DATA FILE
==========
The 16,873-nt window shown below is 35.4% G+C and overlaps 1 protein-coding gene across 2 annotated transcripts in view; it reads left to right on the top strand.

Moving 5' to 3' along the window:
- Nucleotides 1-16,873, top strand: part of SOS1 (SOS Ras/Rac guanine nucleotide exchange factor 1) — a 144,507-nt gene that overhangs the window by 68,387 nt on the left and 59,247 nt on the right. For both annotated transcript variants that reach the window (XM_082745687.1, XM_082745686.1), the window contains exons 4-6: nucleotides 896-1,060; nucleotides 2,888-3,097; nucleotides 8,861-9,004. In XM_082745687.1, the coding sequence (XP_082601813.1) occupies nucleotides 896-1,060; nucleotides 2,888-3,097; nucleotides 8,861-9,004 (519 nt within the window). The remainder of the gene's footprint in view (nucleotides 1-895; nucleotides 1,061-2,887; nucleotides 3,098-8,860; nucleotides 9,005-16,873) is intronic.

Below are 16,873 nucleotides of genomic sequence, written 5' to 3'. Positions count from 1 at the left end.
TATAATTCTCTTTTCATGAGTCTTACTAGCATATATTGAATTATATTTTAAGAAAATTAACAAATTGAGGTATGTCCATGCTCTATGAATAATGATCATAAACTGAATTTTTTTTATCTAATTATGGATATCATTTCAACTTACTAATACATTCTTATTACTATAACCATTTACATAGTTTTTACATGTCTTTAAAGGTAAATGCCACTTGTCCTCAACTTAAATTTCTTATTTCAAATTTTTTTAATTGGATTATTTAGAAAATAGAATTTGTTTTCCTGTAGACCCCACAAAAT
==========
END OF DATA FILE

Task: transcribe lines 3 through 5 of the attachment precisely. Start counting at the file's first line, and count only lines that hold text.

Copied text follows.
- Nucleotides 1-16,873, top strand: part of SOS1 (SOS Ras/Rac guanine nucleotide exchange factor 1) — a 144,507-nt gene that overhangs the window by 68,387 nt on the left and 59,247 nt on the right. For both annotated transcript variants that reach the window (XM_082745687.1, XM_082745686.1), the window contains exons 4-6: nucleotides 896-1,060; nucleotides 2,888-3,097; nucleotides 8,861-9,004. In XM_082745687.1, the coding sequence (XP_082601813.1) occupies nucleotides 896-1,060; nucleotides 2,888-3,097; nucleotides 8,861-9,004 (519 nt within the window). The remainder of the gene's footprint in view (nucleotides 1-895; nucleotides 1,061-2,887; nucleotides 3,098-8,860; nucleotides 9,005-16,873) is intronic.

Below are 16,873 nucleotides of genomic sequence, written 5' to 3'. Positions count from 1 at the left end.
TATAATTCTCTTTTCATGAGTCTTACTAGCATATATTGAATTATATTTTAAGAAAATTAACAAATTGAGGTATGTCCATGCTCTATGAATAATGATCATAAACTGAATTTTTTTTATCTAATTATGGATATCATTTCAACTTACTAATACATTCTTATTACTATAACCATTTACATAGTTTTTACATGTCTTTAAAGGTAAATGCCACTTGTCCTCAACTTAAATTTCTTATTTCAAATTTTTTTAATTGGATTATTTAGAAAATAGAATTTGTTTTCCTGTAGACCCCACAAAAT